I arrived in my nice, clean, white, rented Equinox. The windows were up, and the cool air was coming from the air conditioner. The sun was shining, and I was loving being away from the cold and snow of Canada. When I arrived, first at Salton City, I drove close to the beach and stopped. I looked out over the shimmering water, turned off the engine and got out... THE STENCH! Nothing had prepared me for the smell. Like seaweed and rotting fish, yet somehow much, much worse. I looked around, noticed that some of the houses were actually occupied and thought, "how do they live with the stench?".
Salton Sea began as an accident, and it's potential as a vacation resort ended as an accident.
In 1905, the California Development Company attempted to increase the water to the area for farming. Canals were dug from the Colorado River into the Imperial Valley. These canals began to fill with silt, restricting the water flow, so the engineers made a cut in bank of the river to divert even more water. It was too much. The canal was overwhelmed, and the river flowed freely into a basin for two years before repairs were completed. This was the birth of the Salton Sea.
As I wandered the deserted streets of Salton City, and then Salton Sea Beach, it was surreal. The streets were all there although they had few stop signs, or other types of traffic control. You could tell that this area was much more built up than it is now, but it was hard to imagine. Between the heat, the desert sand, and the smell, it was almost impossible to imagine this as it once was; a busy, thriving vacation spot.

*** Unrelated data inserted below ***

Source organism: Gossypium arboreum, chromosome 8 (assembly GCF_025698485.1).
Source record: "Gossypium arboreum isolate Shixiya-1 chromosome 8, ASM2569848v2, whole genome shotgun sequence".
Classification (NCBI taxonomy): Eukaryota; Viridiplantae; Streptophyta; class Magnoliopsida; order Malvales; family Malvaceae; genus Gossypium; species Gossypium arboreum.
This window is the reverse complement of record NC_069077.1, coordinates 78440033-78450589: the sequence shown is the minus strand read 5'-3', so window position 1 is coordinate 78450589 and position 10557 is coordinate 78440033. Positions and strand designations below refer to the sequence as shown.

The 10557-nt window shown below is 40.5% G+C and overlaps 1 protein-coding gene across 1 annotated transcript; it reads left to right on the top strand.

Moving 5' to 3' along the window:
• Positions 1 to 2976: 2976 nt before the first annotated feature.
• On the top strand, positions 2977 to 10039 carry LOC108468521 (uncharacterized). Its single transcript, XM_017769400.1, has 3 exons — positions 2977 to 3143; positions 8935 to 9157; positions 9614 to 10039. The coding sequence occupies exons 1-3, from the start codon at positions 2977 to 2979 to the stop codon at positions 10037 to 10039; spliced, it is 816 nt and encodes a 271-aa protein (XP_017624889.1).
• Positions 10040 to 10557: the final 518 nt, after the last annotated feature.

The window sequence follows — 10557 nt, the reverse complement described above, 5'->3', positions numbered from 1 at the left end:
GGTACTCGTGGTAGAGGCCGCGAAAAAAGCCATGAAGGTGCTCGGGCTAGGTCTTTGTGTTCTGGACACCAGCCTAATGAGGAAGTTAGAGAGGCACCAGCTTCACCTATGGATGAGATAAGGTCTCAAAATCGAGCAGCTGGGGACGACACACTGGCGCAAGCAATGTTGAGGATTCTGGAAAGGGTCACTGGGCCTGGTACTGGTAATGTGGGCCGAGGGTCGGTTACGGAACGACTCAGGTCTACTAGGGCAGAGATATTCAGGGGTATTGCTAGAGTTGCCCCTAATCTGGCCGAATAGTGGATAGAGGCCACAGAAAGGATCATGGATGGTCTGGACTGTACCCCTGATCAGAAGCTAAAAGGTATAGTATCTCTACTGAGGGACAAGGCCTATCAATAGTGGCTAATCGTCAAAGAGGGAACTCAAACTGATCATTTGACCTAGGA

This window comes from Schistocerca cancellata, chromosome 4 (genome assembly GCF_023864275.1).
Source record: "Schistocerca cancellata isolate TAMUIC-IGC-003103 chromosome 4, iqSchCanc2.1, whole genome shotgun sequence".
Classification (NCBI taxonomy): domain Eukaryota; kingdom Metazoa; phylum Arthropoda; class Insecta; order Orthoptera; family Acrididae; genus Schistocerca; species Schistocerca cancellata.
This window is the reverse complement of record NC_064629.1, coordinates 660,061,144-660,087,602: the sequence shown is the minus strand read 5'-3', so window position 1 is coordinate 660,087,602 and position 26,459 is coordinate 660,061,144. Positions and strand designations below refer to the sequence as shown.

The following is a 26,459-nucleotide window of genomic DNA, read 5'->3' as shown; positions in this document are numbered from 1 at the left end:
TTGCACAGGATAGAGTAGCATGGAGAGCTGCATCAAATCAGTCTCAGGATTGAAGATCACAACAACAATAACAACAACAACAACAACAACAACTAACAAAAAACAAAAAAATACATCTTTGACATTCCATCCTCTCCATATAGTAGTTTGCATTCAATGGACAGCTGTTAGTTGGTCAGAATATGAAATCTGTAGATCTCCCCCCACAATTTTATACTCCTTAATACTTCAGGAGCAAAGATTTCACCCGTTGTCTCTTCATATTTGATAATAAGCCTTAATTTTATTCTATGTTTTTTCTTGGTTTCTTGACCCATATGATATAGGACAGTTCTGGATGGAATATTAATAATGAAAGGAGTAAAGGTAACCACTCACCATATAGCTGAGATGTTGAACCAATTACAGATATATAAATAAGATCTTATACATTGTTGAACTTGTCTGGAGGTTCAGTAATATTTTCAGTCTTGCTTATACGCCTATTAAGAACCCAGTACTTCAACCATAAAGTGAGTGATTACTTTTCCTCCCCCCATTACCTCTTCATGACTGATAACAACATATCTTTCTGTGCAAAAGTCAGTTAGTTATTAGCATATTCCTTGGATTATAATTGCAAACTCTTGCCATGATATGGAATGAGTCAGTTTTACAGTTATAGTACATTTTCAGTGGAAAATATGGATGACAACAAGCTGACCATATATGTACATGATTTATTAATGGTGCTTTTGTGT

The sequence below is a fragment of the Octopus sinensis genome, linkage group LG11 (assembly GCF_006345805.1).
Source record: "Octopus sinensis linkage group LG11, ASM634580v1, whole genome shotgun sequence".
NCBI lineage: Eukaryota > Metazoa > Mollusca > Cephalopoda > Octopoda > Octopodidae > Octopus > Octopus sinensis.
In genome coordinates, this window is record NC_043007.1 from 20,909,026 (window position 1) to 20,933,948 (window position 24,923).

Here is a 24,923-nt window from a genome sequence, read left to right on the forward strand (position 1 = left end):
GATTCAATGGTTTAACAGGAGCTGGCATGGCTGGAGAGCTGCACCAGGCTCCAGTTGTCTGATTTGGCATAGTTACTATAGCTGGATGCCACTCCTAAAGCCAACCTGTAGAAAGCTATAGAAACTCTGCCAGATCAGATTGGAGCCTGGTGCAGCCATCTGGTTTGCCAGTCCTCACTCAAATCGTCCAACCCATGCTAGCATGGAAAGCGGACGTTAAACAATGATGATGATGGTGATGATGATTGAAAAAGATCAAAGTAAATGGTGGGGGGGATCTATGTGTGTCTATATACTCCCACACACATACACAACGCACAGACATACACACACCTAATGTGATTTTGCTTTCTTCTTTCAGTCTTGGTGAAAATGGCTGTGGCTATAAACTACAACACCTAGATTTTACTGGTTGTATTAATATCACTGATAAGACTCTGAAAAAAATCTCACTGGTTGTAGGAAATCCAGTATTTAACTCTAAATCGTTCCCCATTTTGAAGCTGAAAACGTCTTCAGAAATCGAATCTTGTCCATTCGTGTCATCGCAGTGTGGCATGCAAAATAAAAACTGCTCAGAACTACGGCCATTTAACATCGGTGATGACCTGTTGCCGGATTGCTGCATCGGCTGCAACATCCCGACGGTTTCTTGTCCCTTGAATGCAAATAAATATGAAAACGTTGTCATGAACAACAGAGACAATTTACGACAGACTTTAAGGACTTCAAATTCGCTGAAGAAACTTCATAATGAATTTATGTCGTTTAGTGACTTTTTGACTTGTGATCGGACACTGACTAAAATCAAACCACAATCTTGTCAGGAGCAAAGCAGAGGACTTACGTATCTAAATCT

The area began development during the late 1950's, early 1960's. The streets, power grid, and other infrastructure were planned for a population of over 40,000. With rising water, salinity, and pollution from farm run-off, most properties were abandoned by the 1980's. It wasn't the end of a dream, because the dream simply never materialized.
i noticed that Salton Sea Beach seemed to be more about trailers and what most would consider cottages than what I saw in Salton City. A number of fires appear to have destroyed some of the remaining structures, and graffiti and vandalism are everywhere.
With property costs so high in California at the moment, the lure of lots priced from $4,000 each is clearly attractive as the number of permanent residents appears to be on the climb again. Much will depend, of course, on the nearby employment opportunities, beyond the casino located across the highway.
As the sun disappeared behind the mountains, I was keenly aware that my time was up. It was time to head back to San Diego after enjoying my opportunity to check a place off my bucket list.